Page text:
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Artist's conception of a planet covered with a global ocean. A new study finds that these water worlds could maintain stable climates and perhaps sustain life. Credit: ESO/M. Kornmesser.

Eric Ford awarded New Initiatives grant from Kaufman Foundation

27 February 2024
Eric Ford

A team of researchers that includes Eric Ford, distinguished professor of astronomy and astrophysics, has been selected to receive a New Initiatives grant from the Charles E. Kaufman Foundation—a supporting organization of The Pittsburgh Foundation, which works to improve the quality of life in the Pittsburgh region.

The foundation awards grants to scientists at institutes of higher learning in Pennsylvania who are pursuing research that explores essential questions in biology, physics, and chemistry, or that crosses disciplinary boundaries. New Initiatives grants are awarded to encourage investigators with strong research records to establish interdisciplinary collaborations requiring expertise beyond that of any single researcher and taking a novel approach to the topic in question.

Ford, who is a co-hire of the Penn State Institute for Computational and Data Sciences, was selected with his colleague Cullen Blake, associate professor of physics and astronomy at the University of Pennsylvania, for their project titled “Next-generation Techniques for Analyzing Precise Radial Velocity Data.”

Ford and Blake’s research groups will develop new methods of analyzing astronomical data with the long-term goal of identifying potentially Earth-like planets orbiting stars. Planets exert a subtle gravitational tug on the stars they orbit, which produces a tiny periodic shift in the star’s “radial velocity”—the velocity of the star as it moves toward or away from the Earth. Penn State’s Center for Exoplanets and Habitable Worlds has built two of the world’s most advanced astronomical instruments for measuring radial velocities of nearby stars based on analyzing small changes in the colors of star light they observe. Recent advances in telescope technology may allow precise observations to detect potentially Earth-like planets orbiting other stars, but the Earth’s atmosphere and astrophysical processes in the stars limit the accuracy of such observations. The team will develop new algorithms that combine existing knowledge of the Earth’s atmosphere with machine learning techniques to remove the effect of the Earth’s atmosphere more precisely, so as to better measure stellar radial velocities.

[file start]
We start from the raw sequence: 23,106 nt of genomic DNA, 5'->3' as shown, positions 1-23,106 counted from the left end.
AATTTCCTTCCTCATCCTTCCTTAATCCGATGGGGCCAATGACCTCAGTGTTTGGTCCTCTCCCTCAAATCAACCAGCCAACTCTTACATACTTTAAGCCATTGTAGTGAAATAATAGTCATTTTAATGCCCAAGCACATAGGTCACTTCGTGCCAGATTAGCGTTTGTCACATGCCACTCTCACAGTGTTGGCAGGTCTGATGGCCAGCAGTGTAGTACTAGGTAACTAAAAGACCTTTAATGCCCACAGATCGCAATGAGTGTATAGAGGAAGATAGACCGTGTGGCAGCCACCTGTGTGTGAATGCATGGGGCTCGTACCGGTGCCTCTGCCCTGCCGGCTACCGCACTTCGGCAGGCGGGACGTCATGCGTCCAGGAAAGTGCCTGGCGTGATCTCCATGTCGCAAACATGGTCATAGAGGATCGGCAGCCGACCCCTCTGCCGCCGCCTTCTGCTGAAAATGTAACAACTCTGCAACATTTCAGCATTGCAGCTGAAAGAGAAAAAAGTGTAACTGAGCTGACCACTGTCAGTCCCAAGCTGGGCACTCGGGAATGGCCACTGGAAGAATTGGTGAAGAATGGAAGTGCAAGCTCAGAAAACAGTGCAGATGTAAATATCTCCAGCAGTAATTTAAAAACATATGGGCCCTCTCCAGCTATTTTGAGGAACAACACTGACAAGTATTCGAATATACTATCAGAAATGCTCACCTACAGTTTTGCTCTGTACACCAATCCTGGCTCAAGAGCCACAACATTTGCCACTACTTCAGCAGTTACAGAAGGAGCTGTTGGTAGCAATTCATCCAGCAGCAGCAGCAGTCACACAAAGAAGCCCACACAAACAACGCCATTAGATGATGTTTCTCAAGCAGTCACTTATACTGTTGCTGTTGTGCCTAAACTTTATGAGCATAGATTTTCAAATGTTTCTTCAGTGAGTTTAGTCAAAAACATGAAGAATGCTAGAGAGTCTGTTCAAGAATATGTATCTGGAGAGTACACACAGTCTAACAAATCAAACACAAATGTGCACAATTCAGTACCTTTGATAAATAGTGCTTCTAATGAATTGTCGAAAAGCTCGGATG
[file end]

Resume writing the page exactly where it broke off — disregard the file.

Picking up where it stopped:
Ford’s research explores how planets form and evolve using techniques from both theory and observation, including theoretical modeling of planetary systems, techniques to observe and characterize exoplanets, statistical analyses of exoplanet observations, and improving the design of exoplanet surveys. He has collaborated with several leading exoplanet survey teams, including NASA’s Kepler mission the Habitable Zone Planet Finder, and NEID science teams. At Penn State, he is the director of the Center for Exoplanets and Habitable Worlds and a member of the Center for Astrostatistics, the Astrobiology Research Center, and the Consortium for Planetary and Exoplanetary Sciences and Technology.

Ford’s honors and awards include being named a Simons Fellow in Theoretical Physics by the Simons Foundation in 2020, being selected as a finalist for the Blavatnik Award in Physical Sciences & Engineering In 2015, and receiving the Helen B. Warner Prize from the American Astronomical Society in 2012 and the Harold C. Urey Prize from the American Astronomical Society Division for Planetary Science in 2011. His research has been published in scientific journals such as Science, Nature, the Proceedings of the National Academy of Sciences, the Astronomical Journal, and the Astrophysical Journal.

Prior to joining Penn State in 2013, Ford was a faculty member at the University of Florida from 2007 to 2013, a NASA Hubble Fellow at the Harvard-Smithsonian Center for Astrophysics, and a Miller Research Fellow at the University of California, Berkeley. He earned bachelor’s degrees in physics and mathematics at MIT in 1999 and a doctoral degree in astrophysical sciences at Princeton in 2003.

Media Contacts
Eric B. Ford
Distinguished Professor of Astronomy and Astrophysics
Gail McCormick
Science Writer